Republic of the Philippines
G.R. No. 164457 April 11, 2012
ANNA LERIMA PATULA, Petitioner,
PEOPLE OF THE PHILIPPINES, Respondent.
D E C I S I O N
In the trial of everycriminal case, a judge must rigidlytest the Stateís evidence of guilt in order to ensure that such evidenceadheres to the basic rules of admissibility before pronouncing an accused guilty of the crime charged upon such evidence. Nothing less is demanded of the judge; otherwise, the guarantee of due process of law is nullified.The accused need notadduceanythingto rebut evidence that is discredited for failing the test.Acquittal should then follow.
Petitioner was charged withestafaunder an informationfiled in the Regional Trial Court (RTC) in DumagueteCitythat averred:
That on or about and during the period from March 16 to 20, 1997 and for sometime prior thereto, in the City of Dumaguete, Philippines, and within the jurisdiction of this Honorable Court, the said accused, being then a saleswoman of Footluckerís Chain of Stores, Inc., Dumaguete City, having collected and received the total sum of ₱131,286.97 from several customers of said company under the express obligation to account for the proceeds of the sales and deliver the collection to the said company, but far from complying with her obligation and after a reasonable period of time despite repeated demands therefore, and with intent to defraud the said company, did, then and there willfully, unlawfully and feloniously fail to deliver the said collection to the said company but instead, did, then and there willfully unlawfully and feloniously misappropriate, misapply and convert the proceeds of the sale to her own use and benefit, to the damage and prejudice of the said company in the aforesaid amount of ₱131,286.97.
Contrary to Art. 315, par 1 (b) of the Revised Penal Code.1
Petitioner pled not guiltyto the offense charged in the information. At pre-trial, no stipulation of factswas had, and petitioner did not avail herself of plea bargaining. Thereafter, trial on the merits ensued.
The Prosecutionís first witness was Lamberto Go, who testified that he was the branch manager of Footluckerís Chain of Stores, Inc. (Footluckerís) in Dumaguete City since October 8, 1994; that petitioner was an employee of Footluckerís, starting as a saleslady in 1996 until she became a sales representative; that as a sales representative she was authorized to take orders from wholesale customers coming from different towns (like Bacong, Zamboanguita, Valencia, Lumbangan and Mabinay in Negros Oriental, and Siquijor), and to collect payments from them; that she could issue and sign official receipts of Footluckerís for the payments, which she would then remit; that she would then submit the receipts for the payments for tallying and reconciliation; that at first her volume of sales was quite high, but later on dropped, leading him to confront her; that she responded that business was slow; that he summoned the accounting clerk to verify; that the accounting clerk discovered erasures on some collection receipts; that he decided to subject her to an audit by company auditor Karen Guivencan; that he learned from a customer of petitionerís that the customerís outstanding balance had already been fully paid although that balance appeared unpaid in Footluckerís records; and that one night later on, petitioner and her parents went to his house to deny having misappropriated any money of Footluckerís and to plead for him not to push through with a case against her, promising to settle her account on a monthly basis; and that she did not settle after that, but stopped reporting to work.2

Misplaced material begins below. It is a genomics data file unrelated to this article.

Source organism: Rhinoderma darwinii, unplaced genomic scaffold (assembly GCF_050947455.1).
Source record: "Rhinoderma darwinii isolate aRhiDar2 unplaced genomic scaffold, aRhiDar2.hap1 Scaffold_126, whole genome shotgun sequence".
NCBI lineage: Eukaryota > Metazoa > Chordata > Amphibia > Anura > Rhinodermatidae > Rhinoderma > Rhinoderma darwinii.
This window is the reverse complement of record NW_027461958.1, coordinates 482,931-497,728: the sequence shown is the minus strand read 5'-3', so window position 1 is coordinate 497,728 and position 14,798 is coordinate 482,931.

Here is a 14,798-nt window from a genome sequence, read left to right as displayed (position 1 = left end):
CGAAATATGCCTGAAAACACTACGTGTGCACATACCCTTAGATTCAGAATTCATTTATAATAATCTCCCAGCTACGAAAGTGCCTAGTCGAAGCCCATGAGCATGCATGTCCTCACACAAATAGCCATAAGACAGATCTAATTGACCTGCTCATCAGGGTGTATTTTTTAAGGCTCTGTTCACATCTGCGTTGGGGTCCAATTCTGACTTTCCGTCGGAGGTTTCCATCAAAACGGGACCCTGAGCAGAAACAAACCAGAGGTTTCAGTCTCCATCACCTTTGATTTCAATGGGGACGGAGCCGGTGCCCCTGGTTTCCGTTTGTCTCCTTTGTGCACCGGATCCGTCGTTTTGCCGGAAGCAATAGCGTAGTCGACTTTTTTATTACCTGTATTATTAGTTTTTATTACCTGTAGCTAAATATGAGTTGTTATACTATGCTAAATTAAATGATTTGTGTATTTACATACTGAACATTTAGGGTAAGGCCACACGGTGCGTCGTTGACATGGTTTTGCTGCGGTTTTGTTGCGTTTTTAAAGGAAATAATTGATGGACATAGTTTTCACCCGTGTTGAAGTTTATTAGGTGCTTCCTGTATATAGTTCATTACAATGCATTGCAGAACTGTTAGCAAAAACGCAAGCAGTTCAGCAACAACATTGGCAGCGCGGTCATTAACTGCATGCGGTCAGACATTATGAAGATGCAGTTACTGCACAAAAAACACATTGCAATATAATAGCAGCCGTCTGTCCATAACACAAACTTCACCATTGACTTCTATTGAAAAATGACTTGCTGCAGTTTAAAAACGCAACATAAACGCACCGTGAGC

On March 7, 2002, Goís cross examination, re-direct examination and re-crossexamination were completed.
The only other witness for the Prosecution was Karen Guivencan, whomFootluckerís employed as its store auditor since November 16, 1995 until her resignation on March 31, 2001. She declared that Go had requested her to audit petitioner after some customers had told him that they had already paid their accounts but the office ledger had still reflected outstandingbalances for them; that she first conducted her audit by going to the customers in places from Mabinay to Zamboanguitain Negros Oriental, and then in Siquijor; thatshe discovered in the course of her audit that the amounts appearing on the original copies of receipts in the possession of around 50 customers varied from the amounts written on the duplicate copies of the receipts petitioner submitted to the office; that upon completing her audit, she submittedto Go a written report denominated as "List of Customers Covered by Saleswoman LERIMA PATULA w/ Differences in Records as per Audit Duly Verified March 16-20, 1997" marked as Exhibit A; and that based on the report, petitioner had misappropriated the total amount of₱131,286.92.3